Margriet Vandezande-Crump initially studied hospitality management in Bruges, a course which included an introduction to wine. Margriet developed her love of wine through family, who were often holidaying around Europe from their home in Belgium. They visited interesting regions from Champagne to Cognac. She then joined the Yachts of Seabourn where she and Daniel would meet. Daniel had reached 21 when he turned to The Yachts of Seabourn. “A £360m yacht with 200 staff for 400 guests, you had to complete a month’s academy and pass all the tests before you were even allowed in the dining room,” explains Daniel. At the end of their second year’s contract with the company, the couple decided that they would move to London. Daniel confesses to have always been a Gordon Ramsay enthusiast, “for me it was the pure dedication and passion to succeed at something, if you want to achieve the heights at anything you have to live and breathe your subject relentlessly.” In 2012, Daniel was offered a trial at his idol’s ‘home’ Gordon Ramsay RHR. At the age of 24 he was proud to be made head waiter of the restaurant. “I felt completely at home there, everyone knew they had to really care or they simply wouldn’t survive,” he explains. In terms of a career long mentor, “I have looked up to Jean-Claude Breton since day one at Gordon Ramsay, he was my boss and mentor, but we are still in regular contact and while he’s still ‘the boss,’ I like to call him a friend,” says Daniel.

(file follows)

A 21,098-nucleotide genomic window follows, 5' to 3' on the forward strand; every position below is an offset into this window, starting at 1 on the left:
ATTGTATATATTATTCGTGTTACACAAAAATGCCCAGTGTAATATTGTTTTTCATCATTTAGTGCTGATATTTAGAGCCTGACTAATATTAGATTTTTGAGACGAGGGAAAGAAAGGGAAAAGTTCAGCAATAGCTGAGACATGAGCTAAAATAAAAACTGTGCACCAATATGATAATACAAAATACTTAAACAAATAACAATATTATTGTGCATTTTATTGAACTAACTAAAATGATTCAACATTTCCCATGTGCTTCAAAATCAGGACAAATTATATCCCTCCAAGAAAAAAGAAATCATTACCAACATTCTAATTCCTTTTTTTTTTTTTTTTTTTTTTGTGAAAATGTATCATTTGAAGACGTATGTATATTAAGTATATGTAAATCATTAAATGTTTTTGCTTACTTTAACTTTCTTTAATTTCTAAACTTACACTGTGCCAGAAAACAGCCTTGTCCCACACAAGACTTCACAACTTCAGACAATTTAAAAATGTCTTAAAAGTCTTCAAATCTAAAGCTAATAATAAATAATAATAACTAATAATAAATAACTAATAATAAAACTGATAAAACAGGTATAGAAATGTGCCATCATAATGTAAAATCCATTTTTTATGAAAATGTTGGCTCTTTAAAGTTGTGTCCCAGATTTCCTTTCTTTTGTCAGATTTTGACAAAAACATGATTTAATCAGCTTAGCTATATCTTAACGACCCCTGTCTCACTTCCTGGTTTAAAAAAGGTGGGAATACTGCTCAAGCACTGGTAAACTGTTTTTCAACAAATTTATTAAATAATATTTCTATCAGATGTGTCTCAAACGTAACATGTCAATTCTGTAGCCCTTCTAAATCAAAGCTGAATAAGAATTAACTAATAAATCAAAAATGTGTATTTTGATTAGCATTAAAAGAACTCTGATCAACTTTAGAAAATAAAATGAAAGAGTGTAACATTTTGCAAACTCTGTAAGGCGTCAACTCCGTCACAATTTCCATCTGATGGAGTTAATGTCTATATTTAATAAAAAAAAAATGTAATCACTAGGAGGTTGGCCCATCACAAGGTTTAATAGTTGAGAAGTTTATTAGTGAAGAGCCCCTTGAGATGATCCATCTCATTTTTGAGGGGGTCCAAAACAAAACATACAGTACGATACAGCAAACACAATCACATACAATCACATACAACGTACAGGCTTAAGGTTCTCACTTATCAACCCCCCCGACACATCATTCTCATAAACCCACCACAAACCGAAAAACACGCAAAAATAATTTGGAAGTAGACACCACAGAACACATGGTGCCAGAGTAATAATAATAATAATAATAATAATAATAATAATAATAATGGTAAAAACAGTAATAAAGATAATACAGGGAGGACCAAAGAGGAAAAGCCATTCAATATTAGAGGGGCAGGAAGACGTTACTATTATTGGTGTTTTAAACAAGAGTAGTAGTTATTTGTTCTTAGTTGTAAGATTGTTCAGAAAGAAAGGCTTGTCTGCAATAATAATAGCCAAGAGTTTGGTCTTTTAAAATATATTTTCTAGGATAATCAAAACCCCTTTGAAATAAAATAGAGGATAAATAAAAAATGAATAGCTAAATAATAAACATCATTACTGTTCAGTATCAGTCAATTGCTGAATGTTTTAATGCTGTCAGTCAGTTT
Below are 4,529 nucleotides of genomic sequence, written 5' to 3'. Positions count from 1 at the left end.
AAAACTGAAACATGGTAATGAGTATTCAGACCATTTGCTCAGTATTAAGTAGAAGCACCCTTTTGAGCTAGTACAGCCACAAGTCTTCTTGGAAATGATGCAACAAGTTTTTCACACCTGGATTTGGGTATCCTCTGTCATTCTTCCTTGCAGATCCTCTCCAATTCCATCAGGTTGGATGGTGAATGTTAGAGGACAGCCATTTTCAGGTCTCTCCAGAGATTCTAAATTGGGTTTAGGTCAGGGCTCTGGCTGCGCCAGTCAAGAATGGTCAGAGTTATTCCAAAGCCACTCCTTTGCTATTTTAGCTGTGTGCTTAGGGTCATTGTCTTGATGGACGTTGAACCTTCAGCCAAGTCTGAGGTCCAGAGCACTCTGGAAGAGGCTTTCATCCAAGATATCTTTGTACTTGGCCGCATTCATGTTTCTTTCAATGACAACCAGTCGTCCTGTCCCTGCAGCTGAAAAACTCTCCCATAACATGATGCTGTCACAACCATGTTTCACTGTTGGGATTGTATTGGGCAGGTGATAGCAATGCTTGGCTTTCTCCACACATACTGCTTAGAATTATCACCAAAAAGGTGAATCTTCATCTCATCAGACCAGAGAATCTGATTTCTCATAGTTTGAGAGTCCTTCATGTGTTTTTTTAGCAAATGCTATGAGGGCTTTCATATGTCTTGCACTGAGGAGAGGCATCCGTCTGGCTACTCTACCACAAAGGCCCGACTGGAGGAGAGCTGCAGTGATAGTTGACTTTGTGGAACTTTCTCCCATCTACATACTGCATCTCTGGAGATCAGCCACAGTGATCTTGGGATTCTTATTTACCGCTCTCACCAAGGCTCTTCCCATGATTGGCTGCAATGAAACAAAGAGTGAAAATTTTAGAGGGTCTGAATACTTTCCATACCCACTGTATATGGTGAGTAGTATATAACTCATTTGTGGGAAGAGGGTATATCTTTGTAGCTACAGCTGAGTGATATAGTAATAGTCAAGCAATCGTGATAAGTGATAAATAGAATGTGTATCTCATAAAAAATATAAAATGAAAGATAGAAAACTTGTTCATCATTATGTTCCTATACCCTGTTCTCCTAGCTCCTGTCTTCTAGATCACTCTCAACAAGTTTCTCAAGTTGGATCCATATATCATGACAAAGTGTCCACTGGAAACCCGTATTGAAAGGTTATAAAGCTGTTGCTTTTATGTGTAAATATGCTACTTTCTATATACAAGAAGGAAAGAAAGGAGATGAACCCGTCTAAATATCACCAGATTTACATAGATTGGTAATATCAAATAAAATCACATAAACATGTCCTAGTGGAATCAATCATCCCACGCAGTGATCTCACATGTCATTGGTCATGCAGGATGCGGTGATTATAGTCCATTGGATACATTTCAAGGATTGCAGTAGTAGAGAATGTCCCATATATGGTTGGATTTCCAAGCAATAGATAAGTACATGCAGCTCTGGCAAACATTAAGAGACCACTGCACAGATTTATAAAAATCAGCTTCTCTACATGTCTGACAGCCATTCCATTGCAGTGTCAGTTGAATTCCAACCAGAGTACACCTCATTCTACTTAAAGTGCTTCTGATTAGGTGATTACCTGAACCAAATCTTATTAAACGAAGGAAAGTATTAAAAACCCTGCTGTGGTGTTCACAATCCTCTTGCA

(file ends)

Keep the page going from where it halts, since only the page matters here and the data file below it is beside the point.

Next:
While Daniel had joined Gordon Ramsay, Margriet took a role at restaurant Trinity in Clapham, working for chef Adam Byatt. Over the next two and a half years she was promoted to assistant restaurant manager, while being sponsored to complete Wine and Spirit Education Trust (WSET) Level 2. Margriet found Simon Bezuidenhout, then manager at Trinity, an inspiration in her career development as he was able to manage the blend of personalities that worked at the restaurant. This allowed him to achieve the best out of each individual as well as maximise team performance every day. “We gelled so well, the old team still meet up frequently and we are good friends to this day,” explains Margriet, “Simon also helped me improve, I learnt so many aspects, from enhancing wine knowledge through to calculating gross profit.” She was then approached to work at Petrus for a year, where Margriet completed her WSET Level 3.
The Oxford Blue at Old Windsor was their next adventure. Chef Steven Ellis had been approached while at Gordon Ramsay RHR to open his own restaurant, who in turn asked Daniel and Margriet to run the front of house. Across the next four years, as well as excelling at front of house, the couple learned much of the skills required to be successful restaurateurs. At the same time, Margriet had completed the Introduction to The Court of Master Sommeliers.